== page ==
What people say about Color and Money-

"Anyone interested in the inequities of the selective college admissions process will find Color and Money clear-eyed, hard-hitting, enlightening, and informative."--Rachel Toor, author of Admissions Confidential: An Insider's Account of the Elite College Selection Process.
"For those concerned about why the march toward social justice in America has faltered badly for nearly forty years, Peter Schmidt's Color and Money is a highly instructive--and greatly disturbing--guidepost." --Richard Kluger, author of Simple Justice: The History of Brown v. Board of Education and Black America's Struggle for Equality.
"An indispensible guide to the debate over affirmative action in the United States."--Michael Lind, author of The Next American Nation.
"This book is a must read for anyone concerned with access to higher education, especially to the nation’s elite universities, as well as with larger questions of social policy and social justice."--Terry MacTaggart, Former Chancellor, University of Maine System
"Books on the highly-charged issue of affirmative action are usually one-sided and inflammatory. Peter Schmidt's Color and Money is a wonderful exception. It provides an honest and fair examination that is also passionate and illuminating."--Richard D. Kahlenberg, Senior Fellow, The Century Foundation, and author of The Remedy: Class, Race, and Affirmative Action

Peter Schmidt is available as a speaker

Peter Schmidt is available to speak at colleges, bookstores, schools, churches, and at gatherings of education associations. His past speaking engagements are listed at the bottom of this Web site. If interested in having him appear, e-mail him at schmidt_peter@msn.com. He also is available as an expert source for journalists covering affirmative action. Those on a tight deadline should email him at peter.schmidt@chronicle.com.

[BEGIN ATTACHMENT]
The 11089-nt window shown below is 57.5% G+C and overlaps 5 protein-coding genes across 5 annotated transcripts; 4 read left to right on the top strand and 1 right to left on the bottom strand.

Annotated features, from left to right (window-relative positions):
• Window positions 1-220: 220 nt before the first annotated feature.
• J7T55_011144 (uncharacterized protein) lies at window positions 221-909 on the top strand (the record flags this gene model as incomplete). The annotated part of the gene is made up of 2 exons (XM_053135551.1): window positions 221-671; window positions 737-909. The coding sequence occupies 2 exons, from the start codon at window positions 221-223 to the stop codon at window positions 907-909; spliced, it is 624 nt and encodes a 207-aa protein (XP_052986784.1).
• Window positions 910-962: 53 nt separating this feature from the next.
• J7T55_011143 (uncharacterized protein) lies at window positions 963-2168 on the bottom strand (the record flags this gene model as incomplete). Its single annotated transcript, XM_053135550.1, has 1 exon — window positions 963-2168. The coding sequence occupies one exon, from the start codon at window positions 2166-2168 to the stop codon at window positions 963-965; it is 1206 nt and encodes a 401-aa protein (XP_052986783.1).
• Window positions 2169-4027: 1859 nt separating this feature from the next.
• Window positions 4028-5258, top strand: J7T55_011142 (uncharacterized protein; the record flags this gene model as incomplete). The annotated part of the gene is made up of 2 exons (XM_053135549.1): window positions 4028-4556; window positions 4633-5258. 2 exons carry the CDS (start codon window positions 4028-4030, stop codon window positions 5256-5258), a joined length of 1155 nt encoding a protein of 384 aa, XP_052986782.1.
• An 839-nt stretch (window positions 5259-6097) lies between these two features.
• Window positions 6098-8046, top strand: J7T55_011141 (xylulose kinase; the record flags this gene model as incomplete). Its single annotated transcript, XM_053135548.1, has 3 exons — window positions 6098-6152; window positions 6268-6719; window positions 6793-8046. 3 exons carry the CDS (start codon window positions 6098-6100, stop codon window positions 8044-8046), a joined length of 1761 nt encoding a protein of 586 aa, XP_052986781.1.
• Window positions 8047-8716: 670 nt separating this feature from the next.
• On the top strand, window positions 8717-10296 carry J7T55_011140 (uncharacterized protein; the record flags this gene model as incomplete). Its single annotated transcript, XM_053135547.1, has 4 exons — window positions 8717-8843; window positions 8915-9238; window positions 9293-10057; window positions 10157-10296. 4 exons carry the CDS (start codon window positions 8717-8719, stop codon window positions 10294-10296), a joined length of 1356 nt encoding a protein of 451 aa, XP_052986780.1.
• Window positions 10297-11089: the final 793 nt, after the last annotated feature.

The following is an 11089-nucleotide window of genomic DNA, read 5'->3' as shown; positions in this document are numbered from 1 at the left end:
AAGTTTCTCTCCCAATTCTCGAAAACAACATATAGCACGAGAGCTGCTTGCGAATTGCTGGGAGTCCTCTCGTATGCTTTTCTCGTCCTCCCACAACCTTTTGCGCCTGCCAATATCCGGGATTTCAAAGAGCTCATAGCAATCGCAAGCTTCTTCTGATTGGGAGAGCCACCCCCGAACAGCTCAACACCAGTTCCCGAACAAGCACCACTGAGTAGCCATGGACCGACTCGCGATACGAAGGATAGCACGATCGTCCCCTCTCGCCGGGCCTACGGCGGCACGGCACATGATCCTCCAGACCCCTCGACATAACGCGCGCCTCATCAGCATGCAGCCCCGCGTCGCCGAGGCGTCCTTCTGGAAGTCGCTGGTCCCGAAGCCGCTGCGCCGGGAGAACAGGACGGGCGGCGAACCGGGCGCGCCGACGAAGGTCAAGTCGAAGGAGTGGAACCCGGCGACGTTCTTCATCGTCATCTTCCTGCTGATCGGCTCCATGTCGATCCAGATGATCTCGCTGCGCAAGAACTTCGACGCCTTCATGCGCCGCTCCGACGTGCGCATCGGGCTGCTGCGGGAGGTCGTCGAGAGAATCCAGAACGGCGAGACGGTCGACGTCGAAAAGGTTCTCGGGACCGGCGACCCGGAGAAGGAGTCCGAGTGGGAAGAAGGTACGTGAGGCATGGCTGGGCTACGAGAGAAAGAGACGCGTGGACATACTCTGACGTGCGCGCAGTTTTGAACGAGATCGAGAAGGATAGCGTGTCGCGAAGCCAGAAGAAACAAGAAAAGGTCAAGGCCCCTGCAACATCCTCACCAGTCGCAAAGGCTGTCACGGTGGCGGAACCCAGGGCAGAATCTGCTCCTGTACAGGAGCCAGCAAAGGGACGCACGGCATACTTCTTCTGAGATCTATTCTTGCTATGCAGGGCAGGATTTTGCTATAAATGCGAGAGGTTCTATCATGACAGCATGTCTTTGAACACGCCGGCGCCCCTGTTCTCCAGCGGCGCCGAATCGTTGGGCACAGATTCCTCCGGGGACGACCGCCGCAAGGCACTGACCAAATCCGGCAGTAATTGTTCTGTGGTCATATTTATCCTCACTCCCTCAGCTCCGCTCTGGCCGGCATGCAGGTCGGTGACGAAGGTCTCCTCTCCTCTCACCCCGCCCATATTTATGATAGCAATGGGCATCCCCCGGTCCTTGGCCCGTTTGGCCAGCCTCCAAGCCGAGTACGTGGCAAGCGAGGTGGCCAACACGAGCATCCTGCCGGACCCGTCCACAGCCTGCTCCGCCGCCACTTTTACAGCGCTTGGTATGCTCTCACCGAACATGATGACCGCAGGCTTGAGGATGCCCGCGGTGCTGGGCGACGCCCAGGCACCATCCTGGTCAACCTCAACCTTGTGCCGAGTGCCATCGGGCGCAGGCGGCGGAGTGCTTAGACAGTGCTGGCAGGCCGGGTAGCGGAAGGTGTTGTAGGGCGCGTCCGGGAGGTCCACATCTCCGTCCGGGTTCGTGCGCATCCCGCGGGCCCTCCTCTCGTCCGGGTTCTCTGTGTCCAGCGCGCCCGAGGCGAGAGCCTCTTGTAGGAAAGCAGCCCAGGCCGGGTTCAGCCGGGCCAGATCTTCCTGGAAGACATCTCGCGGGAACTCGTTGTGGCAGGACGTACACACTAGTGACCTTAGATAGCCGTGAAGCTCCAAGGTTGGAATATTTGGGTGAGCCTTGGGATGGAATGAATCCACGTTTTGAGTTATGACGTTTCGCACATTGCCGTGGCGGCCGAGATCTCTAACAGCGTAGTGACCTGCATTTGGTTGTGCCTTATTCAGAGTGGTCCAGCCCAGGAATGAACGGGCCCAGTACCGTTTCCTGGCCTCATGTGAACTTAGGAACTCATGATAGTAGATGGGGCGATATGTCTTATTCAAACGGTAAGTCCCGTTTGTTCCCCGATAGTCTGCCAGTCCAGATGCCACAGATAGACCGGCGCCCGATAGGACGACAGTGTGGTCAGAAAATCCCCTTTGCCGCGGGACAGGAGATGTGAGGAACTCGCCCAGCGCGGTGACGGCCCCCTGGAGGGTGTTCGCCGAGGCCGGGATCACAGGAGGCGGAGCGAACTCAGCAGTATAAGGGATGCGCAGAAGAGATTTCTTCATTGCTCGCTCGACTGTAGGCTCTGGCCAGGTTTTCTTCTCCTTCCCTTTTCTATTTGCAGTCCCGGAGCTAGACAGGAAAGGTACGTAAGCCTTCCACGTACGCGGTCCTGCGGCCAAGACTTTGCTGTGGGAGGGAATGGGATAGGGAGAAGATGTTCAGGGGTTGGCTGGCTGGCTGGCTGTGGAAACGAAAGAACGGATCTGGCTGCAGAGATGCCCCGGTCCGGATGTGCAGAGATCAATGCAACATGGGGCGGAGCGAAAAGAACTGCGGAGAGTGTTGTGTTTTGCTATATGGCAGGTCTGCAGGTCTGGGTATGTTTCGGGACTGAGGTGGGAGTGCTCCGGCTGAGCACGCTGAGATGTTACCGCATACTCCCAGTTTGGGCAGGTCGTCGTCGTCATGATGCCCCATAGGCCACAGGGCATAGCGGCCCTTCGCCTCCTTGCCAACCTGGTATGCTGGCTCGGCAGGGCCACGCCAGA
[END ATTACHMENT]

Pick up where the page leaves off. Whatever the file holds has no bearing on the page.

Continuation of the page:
Hear interviews with Peter Schmidt

Jack Lessenberry of Michigan Public Radio talked to Peter Schmidt about Color and Money in August. You can hear the interview here. Reading the book inspired Jack to write an essay on it, which you can read here. You also can hear Peter Schmidt talk about his book on the NPR program Justice Talking and in a Chronicle of Higher Education podcast.

Color and Money Is a College Course!

Many college professors are now using Color and Money in their classes, but Jack Dougherty, the director of the educational studies program at Trinity College in Connecticut, has gone a big step beyond. He has decided to name a freshman seminar "Color and Money" and to structure the class around the book. He has graciously agreed to share his syllabus, available here, for faculty members at other colleges who may have the same idea.


Tuesday, November 13, 2007

The UCLA Student Newspaper Drills Without Novocain

The Daily Bruin student newspaper at the University of California at Los Angeles alleges that the university's elite orthodontics residency program has been violating university policy by granting special consideration in admissions to major donors and their relatives. The newspaper says "applicants related to donors giving six-figure gifts were automatically advanced over other students despite their lower test scores and grades." The report cites the case of a student who says program officials offered him admission, only to then say some members of the admissions board were on the fence and a donation of $60,000 might help his cause. Officials of the dental school are denying any wrongdoing, but the newspaper claims to have hundreds of pages of e-mails and internal documents, as well as dozens of interviews, to back its assertions. The student newspaper's report is here, while Chronicle of Higher Education blog coverage of the controversy can be found here. If you're inclined to believe the young journalists' story, make sure you have a sink to spit in. The good news is that Californians might be inspired to brush and floss more. UPDATE: In a subsequent report, the Los Angeles Times says the American Dental Association is investigating cheating by UCLA dental students on a licensing examination.